Sullivan, (2000) states that mentoring is a unique opportunity for the entrepreneurs as it provides just in time and customized training to the intended audience. Hence it is cost effective in the long run than a traditional training approach. According (Gartner et al., 1999) to an entrepreneur’s learning is directly proportional to the survival and success of a venture in its first year. However, the significance of mentoring in business performance is difficult to establish in its initial years as some benefits are only observed in later years. During the time from initiation of the venture till later years other factors may arise including change in market dynamics, policies, laws and economic conjectures. Nonetheless, the key point is the impact consultancy or mentorship has on the learning, increase in knowledge and decision making of the mentee which obviously gets influenced by the mentor. Previously the role of the consultant was mainly absent, and if it were present, it only monitored the borrower. But in the model presented by the researchers the consultant plays the role of a mentor as well as the role of a stakeholder, who would work for both parties (the lender and the borrower). Furthermore, the consultant being the stakeholder in the contract will strive for the successful repayment of the loan and growth of the borrower’s business.


Research Design

Descriptive research design was used in this study. A descriptive study was concerned with finding out who, what, where and how of a phenomenon (Cooper & Martin, 1996). A handy approach to determine the authenticity of qualitative research was triangulation since having both a qualitative and a quantitative method allowed the researcher to potentially complement each method’s weaknesses with other method’s strength. This design has been successfully used by Njoroge (2003) in the past. The specific design used analyzed the impact of credit risk on the performance of microfinance banks and furthermore, the applicability of introducing the element of consultancy (consultant) in the equation to reduce credit risk, facilitate the microfinance banks in overlooking the borrowers, monitor their progress and also to mentor the borrowers and improve their skills for future growth.


The population of interest in this study was all the loan and credit officers of microfinance banks operating in Karachi Pakistan. There are 10 Microfinance banks in Karachi Pakistan according to the State bank of Pakistan (2015).

Sample Selection and Sample Size

A non-probability sampling technique was used and 8 Micro-Finance banks were taken from the population. This constitutes 80% of the entire population. The method used to select credit and loan officers from the sampled bank was purposive sampling. The researchers used Raosoft to deduce the sample size from the population which came out to be of 21 respondents who were sampled to participate in the study and asked about credit risk present in microfinance banks. 6 Interviews were also conducted from manager and higher level management regarding the applicability of consultancy concept. The interviews provided an idea about the degree of acceptability of the consultancy element in the Microfinancing equation.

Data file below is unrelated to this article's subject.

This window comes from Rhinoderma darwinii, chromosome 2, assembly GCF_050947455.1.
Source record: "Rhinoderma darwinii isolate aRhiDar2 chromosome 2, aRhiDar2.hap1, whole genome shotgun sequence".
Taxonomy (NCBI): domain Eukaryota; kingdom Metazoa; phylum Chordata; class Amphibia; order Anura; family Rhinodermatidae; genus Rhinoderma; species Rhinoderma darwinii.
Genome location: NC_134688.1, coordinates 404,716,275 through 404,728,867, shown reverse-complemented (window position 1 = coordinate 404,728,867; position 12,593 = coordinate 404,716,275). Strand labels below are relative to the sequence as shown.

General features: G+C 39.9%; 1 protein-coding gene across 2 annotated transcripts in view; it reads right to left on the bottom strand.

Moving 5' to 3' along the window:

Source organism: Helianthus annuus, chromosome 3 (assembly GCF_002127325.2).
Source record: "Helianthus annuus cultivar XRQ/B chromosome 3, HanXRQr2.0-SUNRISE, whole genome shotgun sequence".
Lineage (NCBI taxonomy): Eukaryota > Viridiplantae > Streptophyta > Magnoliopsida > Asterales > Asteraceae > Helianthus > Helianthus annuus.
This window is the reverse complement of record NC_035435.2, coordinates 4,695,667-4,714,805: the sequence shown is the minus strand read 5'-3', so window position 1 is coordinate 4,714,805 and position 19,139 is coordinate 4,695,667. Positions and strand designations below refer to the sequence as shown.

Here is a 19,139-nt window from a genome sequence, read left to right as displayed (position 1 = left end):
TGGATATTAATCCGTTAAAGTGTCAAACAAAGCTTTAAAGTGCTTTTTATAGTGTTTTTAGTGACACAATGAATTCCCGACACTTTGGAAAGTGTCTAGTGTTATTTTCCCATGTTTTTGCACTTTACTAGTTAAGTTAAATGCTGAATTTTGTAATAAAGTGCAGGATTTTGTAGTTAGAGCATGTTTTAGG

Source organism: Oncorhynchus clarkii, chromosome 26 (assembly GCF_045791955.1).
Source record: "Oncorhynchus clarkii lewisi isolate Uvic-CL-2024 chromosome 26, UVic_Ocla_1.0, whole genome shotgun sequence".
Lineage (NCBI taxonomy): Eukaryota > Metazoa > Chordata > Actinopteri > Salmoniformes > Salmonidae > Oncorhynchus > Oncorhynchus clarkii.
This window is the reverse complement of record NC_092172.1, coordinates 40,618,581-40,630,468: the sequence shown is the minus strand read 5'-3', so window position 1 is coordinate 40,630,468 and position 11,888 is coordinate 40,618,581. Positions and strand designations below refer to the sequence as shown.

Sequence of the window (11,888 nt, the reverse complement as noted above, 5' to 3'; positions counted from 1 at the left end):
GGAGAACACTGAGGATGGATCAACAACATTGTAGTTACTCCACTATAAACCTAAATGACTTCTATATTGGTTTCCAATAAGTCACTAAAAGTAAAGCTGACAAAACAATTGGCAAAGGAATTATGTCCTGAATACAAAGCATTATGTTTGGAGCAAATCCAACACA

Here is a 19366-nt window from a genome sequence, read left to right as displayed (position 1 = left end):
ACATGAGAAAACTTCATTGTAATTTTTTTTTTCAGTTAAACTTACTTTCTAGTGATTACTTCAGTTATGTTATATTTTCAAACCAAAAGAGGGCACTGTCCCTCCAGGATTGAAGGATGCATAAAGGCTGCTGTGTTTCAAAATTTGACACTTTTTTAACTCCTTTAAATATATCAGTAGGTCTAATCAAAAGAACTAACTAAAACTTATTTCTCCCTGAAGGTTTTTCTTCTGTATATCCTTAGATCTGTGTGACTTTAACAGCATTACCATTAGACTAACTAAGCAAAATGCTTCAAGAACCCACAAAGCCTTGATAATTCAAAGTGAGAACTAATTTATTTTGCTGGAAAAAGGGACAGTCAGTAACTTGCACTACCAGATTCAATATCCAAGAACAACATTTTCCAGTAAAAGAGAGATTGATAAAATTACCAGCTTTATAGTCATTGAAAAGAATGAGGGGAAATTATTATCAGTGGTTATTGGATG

Data Collection Methods

Primary data were used in this study, which were collected by way of structured closed-ended questionnaires and semi-structured interviews. The focus of the questionnaire was recognized on the techniques used by Micro- Finance banks in the management of credit risk. While, the Interviews were conducted to analyze and reinforce the degree of acceptability of the consultancy concept being used by the microfinance banks so far. The questionnaires were self-administered. The interviews were conducted at the same time from manager and higher level management available at the respective banks.

Data Analysis

The data were analyzed using descriptive statistics (means and standard deviation) to measure the credit risk variables. Interviews were conducted while the questionnaires were being filled by the credit and loan officers. The interviews provided insights to the researchers regarding the credit risk, monitoring of borrowers, number of defaulters, training to the staff, and the acceptability of consultant in mentoring and monitoring of borrowers as stakeholders.